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(For more 2012 campaign news, see ELECT.)
Jan. 27 (Bloomberg) -- Over 15 years as U.S. congressmen from northern New Jersey, Democrats Bill Pascrell Jr. and Steve Rothman can point to almost identical voting records.
Arriving in Washington at the same time from similar paths -- each is a former mayor -- Pascrell has voted with his party’s majority 94 percent of the time and Rothman 93 percent, according to Open Congress, a non-partisan research website. Their politics, hashed out over dinners and train rides to and from the nation’s capital, made for “a good friendship,” Rothman, 59, said in an interview.
The goodwill dissolved last month. New boundaries stemming from the 2010 Census put Rothman in the district represented by Scott Garrett, 52, a five-term Republican.
Rothman, rather than face an opponent hailed as “a beacon of light” by Tea Party activists, decided to move to Pascrell’s district. The Democrats will compete in a June 5 primary, and the winner will be favored in November in a district tilting toward their party.
“He keeps saying, ‘Bill is my friend,’” Pascrell, 75, said of Rothman in an interview. “Friends don’t treat each other this way.”
The U.S. Constitution mandates redistricting every 10 years so that the House’s 435 seats reflect population shifts. For the 2012 election, 10 states lost a total 12 seats to eight growing states, mostly in the Southeast and West. In all states, changing growth and residency patterns mean redrawn districts.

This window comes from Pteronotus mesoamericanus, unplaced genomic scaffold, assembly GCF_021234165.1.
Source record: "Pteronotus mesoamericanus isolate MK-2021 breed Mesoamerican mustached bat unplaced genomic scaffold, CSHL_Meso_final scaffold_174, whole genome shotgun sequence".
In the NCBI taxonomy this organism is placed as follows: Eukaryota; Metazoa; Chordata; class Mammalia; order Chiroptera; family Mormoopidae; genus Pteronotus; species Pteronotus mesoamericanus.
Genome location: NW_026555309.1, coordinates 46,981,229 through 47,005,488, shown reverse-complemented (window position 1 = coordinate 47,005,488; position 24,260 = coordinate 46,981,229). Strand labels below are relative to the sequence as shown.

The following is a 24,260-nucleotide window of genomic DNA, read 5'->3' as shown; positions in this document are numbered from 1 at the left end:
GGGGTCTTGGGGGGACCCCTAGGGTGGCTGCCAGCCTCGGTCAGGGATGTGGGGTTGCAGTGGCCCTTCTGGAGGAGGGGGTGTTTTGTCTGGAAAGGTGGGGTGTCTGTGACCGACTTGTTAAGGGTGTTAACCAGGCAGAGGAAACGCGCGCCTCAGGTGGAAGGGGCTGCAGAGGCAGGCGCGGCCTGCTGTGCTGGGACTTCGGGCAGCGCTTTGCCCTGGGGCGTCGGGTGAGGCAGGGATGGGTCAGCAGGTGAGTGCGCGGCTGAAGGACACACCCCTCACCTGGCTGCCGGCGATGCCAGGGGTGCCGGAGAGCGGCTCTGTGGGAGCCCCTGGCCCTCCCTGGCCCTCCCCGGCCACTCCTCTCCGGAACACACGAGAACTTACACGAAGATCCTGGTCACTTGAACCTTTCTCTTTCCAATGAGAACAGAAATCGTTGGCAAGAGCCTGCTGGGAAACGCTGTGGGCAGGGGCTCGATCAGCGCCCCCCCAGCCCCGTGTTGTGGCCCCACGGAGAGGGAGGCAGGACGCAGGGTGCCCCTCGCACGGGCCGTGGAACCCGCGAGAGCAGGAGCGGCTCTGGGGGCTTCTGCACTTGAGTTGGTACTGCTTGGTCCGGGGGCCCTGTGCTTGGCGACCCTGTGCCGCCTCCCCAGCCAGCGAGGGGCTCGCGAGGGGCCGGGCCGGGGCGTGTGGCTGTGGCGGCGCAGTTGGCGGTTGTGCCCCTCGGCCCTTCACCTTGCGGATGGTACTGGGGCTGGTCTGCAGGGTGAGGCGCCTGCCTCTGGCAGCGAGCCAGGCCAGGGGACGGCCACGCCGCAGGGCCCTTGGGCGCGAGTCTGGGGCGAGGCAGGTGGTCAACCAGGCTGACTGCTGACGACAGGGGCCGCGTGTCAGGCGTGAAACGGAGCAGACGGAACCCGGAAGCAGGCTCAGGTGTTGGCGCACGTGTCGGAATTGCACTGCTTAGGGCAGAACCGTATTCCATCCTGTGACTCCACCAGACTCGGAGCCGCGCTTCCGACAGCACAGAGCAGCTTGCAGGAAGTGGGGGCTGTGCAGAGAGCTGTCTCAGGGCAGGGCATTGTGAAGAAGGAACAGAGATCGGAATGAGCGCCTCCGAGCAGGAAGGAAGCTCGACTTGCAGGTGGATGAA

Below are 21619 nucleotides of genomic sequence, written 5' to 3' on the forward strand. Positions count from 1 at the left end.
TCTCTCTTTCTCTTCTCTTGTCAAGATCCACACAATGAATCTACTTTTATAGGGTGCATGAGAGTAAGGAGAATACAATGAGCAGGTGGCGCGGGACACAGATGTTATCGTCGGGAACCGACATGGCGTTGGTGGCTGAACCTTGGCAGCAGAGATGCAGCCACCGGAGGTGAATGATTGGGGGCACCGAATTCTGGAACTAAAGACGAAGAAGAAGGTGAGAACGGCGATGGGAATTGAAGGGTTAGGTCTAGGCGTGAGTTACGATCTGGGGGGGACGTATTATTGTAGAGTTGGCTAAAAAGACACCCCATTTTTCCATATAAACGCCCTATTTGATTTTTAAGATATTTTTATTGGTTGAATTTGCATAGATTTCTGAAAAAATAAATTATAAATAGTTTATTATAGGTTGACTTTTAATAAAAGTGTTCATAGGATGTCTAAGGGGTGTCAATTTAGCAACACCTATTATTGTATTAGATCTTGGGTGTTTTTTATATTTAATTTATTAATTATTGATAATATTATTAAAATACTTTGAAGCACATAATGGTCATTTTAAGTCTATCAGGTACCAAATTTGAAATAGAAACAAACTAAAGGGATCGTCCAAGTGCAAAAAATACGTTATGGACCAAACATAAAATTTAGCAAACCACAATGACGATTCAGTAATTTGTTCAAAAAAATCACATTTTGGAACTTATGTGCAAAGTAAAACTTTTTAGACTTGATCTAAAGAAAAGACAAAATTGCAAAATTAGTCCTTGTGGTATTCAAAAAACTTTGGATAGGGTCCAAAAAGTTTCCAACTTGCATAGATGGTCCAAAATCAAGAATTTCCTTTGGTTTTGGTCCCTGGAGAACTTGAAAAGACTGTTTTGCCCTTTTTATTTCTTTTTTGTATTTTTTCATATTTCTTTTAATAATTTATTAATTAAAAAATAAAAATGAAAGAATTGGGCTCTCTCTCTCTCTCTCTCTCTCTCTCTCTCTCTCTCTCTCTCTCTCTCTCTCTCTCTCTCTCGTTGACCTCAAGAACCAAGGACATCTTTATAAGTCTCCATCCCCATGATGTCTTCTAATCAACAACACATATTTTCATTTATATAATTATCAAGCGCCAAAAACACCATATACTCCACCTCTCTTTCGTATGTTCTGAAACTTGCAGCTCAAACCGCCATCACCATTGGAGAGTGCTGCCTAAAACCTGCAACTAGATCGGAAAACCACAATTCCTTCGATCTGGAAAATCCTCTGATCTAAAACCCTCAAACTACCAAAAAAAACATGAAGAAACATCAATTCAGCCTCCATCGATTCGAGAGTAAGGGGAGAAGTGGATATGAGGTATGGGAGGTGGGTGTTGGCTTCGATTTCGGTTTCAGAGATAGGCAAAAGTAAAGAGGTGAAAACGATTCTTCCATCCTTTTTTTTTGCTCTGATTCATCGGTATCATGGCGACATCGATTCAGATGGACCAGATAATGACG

Buddies to Combatants
The upshot: the new boundaries can turn longtime political buddies into partisan combatants.
Primaries pitting House incumbents against one another are under way or a possibility in states including Arizona, California, Illinois, Louisiana, Michigan and Pennsylvania. New York, which lost two congressional seats in the Census to give it 27, is among the up-in-the-air states, with its revised map yet to be completed.
The costliest intramural race is predicted to occur in California, where a newly formed non-partisan commission used Census results to reconfigure the state’s 53 House seats.
Battling in a Los Angeles-area district are Democrat Howard Berman, 70, who was elected in 1982 and is the ranking member on the House Foreign Affairs Committee, and Brad Sherman, 57, a 15- year lawmaker who serves on Foreign Affairs and Financial Services.
The two were “clearly allies,” particularly on support for Israel, Parke Skelton, a spokesman for Sherman, said in an interview.
On 45 of 49 issues considered “hot” because of regional or national interest, Berman and Sherman voted similarly, according to Open Congress.
On June 5, they will be part of all the candidates in the district vying in a nonpartisan primary, and the top two finishers -- regardless of party -- will meet in November.
“Things are a little strained right now,” Skelton said of the congressmen’s relationship since redistricting.
Berman’s campaign spokeswoman, Gene Smith, didn’t return phone calls seeking comment.
Berman had $2.25 million cash on hand as of Sept. 30, according to Federal Election Commission data. Affiliates of Time Warner, General Electric and Walt Disney Co. were among his top backers, and he had individual donations from Steven Spielberg, Barbra Streisand and Tom Hanks.
Sherman, with $3.72 million as of Sept. 30, has support from members of unions including the Teamsters and United Auto Workers, plus electrical, plumbing and other trades.
The Sherman-Berman race should set a fundraising record for a House primary, said Stu Rothenberg, editor and publisher of the Washington-based Rothenberg Political Report, a nonpartisan newsletter.